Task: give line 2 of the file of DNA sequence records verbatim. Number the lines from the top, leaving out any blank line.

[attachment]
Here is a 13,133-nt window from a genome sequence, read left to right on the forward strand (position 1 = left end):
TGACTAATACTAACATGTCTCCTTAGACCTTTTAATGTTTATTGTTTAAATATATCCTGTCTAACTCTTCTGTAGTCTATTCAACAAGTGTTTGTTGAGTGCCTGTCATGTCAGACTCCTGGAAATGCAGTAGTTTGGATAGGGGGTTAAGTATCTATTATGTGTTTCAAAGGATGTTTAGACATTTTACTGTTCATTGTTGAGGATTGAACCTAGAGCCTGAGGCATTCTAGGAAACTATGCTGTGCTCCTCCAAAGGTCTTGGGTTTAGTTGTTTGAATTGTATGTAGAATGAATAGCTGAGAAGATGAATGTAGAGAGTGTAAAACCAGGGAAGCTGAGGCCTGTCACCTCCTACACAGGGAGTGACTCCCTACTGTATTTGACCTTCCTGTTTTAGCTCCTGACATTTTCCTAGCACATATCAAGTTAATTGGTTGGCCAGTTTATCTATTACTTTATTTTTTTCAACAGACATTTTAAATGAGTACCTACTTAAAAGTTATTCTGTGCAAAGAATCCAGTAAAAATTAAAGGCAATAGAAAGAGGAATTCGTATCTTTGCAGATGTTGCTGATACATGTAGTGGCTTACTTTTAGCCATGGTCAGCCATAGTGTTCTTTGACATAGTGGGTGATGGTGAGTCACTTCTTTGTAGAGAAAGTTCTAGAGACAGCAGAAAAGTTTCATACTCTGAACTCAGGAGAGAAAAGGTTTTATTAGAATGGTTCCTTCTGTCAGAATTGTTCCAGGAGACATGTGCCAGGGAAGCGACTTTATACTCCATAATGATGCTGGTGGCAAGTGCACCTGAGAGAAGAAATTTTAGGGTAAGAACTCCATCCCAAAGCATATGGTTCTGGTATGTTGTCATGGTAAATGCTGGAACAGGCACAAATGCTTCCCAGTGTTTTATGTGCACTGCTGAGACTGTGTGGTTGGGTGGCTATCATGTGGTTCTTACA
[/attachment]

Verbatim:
TGACTAATACTAACATGTCTCCTTAGACCTTTTAATGTTTATTGTTTAAATATATCCTGTCTAACTCTTCTGTAGTCTATTCAACAAGTGTTTGTTGAGTGCCTGTCATGTCAGACTCCTGGAAATGCAGTAGTTTGGATAGGGGGTTAAGTATCTATTATGTGTTTCAAAGGATGTTTAGACATTTTACTGTTCATTGTTGAGGATTGAACCTAGAGCCTGAGGCATTCTAGGAAACTATGCTGTGCTCCTCCAAAGGTCTTGGGTTTAGTTGTTTGAATTGTATGTAGAATGAATAGCTGAGAAGATGAATGTAGAGAGTGTAAAACCAGGGAAGCTGAGGCCTGTCACCTCCTACACAGGGAGTGACTCCCTACTGTATTTGACCTTCCTGTTTTAGCTCCTGACATTTTCCTAGCACATATCAAGTTAATTGGTTGGCCAGTTTATCTATTACTTTATTTTTTTCAACAGACATTTTAAATGAGTACCTACTTAAAAGTTATTCTGTGCAAAGAATCCAGTAAAAATTAAAGGCAATAGAAAGAGGAATTCGTATCTTTGCAGATGTTGCTGATACATGTAGTGGCTTACTTTTAGCCATGGTCAGCCATAGTGTTCTTTGACATAGTGGGTGATGGTGAGTCACTTCTTTGTAGAGAAAGTTCTAGAGACAGCAGAAAAGTTTCATACTCTGAACTCAGGAGAGAAAAGGTTTTATTAGAATGGTTCCTTCTGTCAGAATTGTTCCAGGAGACATGTGCCAGGGAAGCGACTTTATACTCCATAATGATGCTGGTGGCAAGTGCACCTGAGAGAAGAAATTTTAGGGTAAGAACTCCATCCCAAAGCATATGGTTCTGGTATGTTGTCATGGTAAATGCTGGAACAGGCACAAATGCTTCCCAGTGTTTTATGTGCACTGCTGAGACTGTGTGGTTGGGTGGCTATCATGTGGTTCTTACA